Leaders provide staff with effective supervision and ongoing support to help them to develop their practice.

Professional development

The prime reason for supporting staff development is of course to raise standards in the provision and to ensure that children make the best possible progress.  A focus on the continued development of staff practice is clear in the reports. Good settings are where:

Leaders maintain a strong focus on ensuring that staff expertise can support further improvements. For instance, they supervise staff performance regularly and provide a robust programme of training to develop subject knowledge.

Staff attend regular training to support their professional development. As a result, children benefit from improved experiences delivered by well-qualified and experienced staff.

Staff are supported and given time to access a wide range of professional development opportunities, such as professional reading, training and research. Staff are confident to implement their ideas to contribute to the nursery’s continued development.

Good use of training, coaching and supervision meetings to develop staff’s knowledge and experience helps to improve practice and outcomes for children.

Leaders give staff regular feedback on their performance through observation and supervision. They provide training for staff and measure the impact this has on practice and provision.

Staff have regular supervision sessions where they meet with management on a one-to-one basis to discuss training needs in order to raise the quality of teaching.

The provider and manager ensure staff have plenty of opportunities to develop their knowledge and practice.

Targets for professional development mean that staff’s knowledge and skills continuously improve.

They (manager and provider) support the staff well, overall, to develop their skills and knowledge of how young children learn and develop.

The leader has now identified staff strengths and areas for development and has discussed their findings. Training comes next: how do leaders ensure that staff receive the training they need to address their identified improvement targets? Good settings are where:

The manager regularly reviews staff training and, together with staff, looks to support any areas for further development.

Leaders and managers support the staff well. They encourage them to pursue their professional development, for example, through research and training.

The manager ensures that staff receive appropriate training and support to consistently enhance their teaching and skills.

Managers encourage staff to attend courses and to observe each other to share good practice.

Staff attend regular team meetings and have one-to-one support sessions with the manager. They are positive about the training opportunities available to them to help improve their knowledge and skills.

Staff benefit from highly focused performance management systems and excellent opportunities to develop their skills, knowledge and qualifications.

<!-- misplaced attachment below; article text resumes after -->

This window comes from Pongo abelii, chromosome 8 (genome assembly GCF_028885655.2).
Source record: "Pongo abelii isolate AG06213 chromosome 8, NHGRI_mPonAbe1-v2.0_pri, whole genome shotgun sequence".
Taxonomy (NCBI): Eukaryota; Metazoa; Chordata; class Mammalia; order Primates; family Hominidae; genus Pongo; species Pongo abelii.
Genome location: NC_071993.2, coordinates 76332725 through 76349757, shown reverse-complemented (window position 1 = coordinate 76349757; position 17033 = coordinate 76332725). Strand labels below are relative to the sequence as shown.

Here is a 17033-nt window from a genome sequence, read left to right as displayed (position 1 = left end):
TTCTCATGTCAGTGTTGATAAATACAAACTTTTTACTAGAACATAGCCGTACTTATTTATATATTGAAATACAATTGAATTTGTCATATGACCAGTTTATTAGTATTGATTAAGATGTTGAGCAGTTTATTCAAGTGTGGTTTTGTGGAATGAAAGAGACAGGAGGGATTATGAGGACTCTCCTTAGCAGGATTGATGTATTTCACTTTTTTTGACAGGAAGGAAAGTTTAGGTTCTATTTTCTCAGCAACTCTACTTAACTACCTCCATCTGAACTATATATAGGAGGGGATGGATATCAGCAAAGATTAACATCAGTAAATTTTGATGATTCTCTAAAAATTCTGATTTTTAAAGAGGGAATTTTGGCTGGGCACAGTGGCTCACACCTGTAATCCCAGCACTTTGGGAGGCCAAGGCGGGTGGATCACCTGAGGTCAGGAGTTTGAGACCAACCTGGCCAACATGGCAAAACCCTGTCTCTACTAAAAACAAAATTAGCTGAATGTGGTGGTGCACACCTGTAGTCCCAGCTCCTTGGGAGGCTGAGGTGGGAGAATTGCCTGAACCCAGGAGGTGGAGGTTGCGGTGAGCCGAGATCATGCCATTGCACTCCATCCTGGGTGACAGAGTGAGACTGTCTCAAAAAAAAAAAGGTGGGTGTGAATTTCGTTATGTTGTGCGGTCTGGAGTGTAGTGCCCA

The manager ensures that staff receive ongoing training that is relevant to the needs of the particular children that attend.

Leaders ensure staff receive focused support and training that has the greatest impact on the outcomes for the children.

Well-being

Children deserve the very best staff with the highest possible qualifications and professional development opportunities, clearly. But they also deserve staff who are not overloaded with work to the extent they are not able to give their best. Well-being is a major new feature of the recent Ofsted reports, where inspectors are investigating how staff well-being is supported in good settings:

During their supervision meetings, staff discuss many aspects of their job including their well-being.

Staff’s emotional well-being is supported. There is a comfortable staff room and they are provided with regular breaks. Staff report that they feel listened to and that their contributions are valued.

The provider supports staff well. For example, she gives them sufficient time away from working directly with the children to keep up to date with administrative duties, including developing their planning and key-children’s development records.

The health and well-being of the staff team is very important to them (leaders).

Managers take the happiness and well-being of staff members very seriously. As a result, they retain highly experienced staff who have been at the setting for a long time.

There have been numerous references to workload, too:

The manager and her deputy are proactive at supporting staff with their professional development and well-being. Staff report that their workload is managed well.

The manager reviews staff’s workloads and finds ways to ensure paperwork is effective but also kept to a minimum. Staff have time for administrative tasks during the working day and this is organised so there is no impact on staff’s abilities to teach or care for children.

Managers ensure that staff have time to manage their workload and keep children’s assessments up to date.

The manager carefully considers the well-being of herself and her staff to help achieve a clear work and home-life balance.

Management provides good levels of support to staff to ensure they keep up to date with their knowledge and skills and to ensure their well-being. Staff complete well-being questionnaires and have time away from the children to complete their observations and assessments, which allows them to be more focused when working directly with the children.

Managers encourage staff to use their time effectively to meet children’s learning needs and help them reduce the workload.

Managers seek the honest views of staff about their work-life balance, such as through questionnaires. They implement successful strategies to help staff to manage their workload effectively. This is illustrated by regular planning, preparation and assessment time for staff, and allocated in the nursery day for completing training.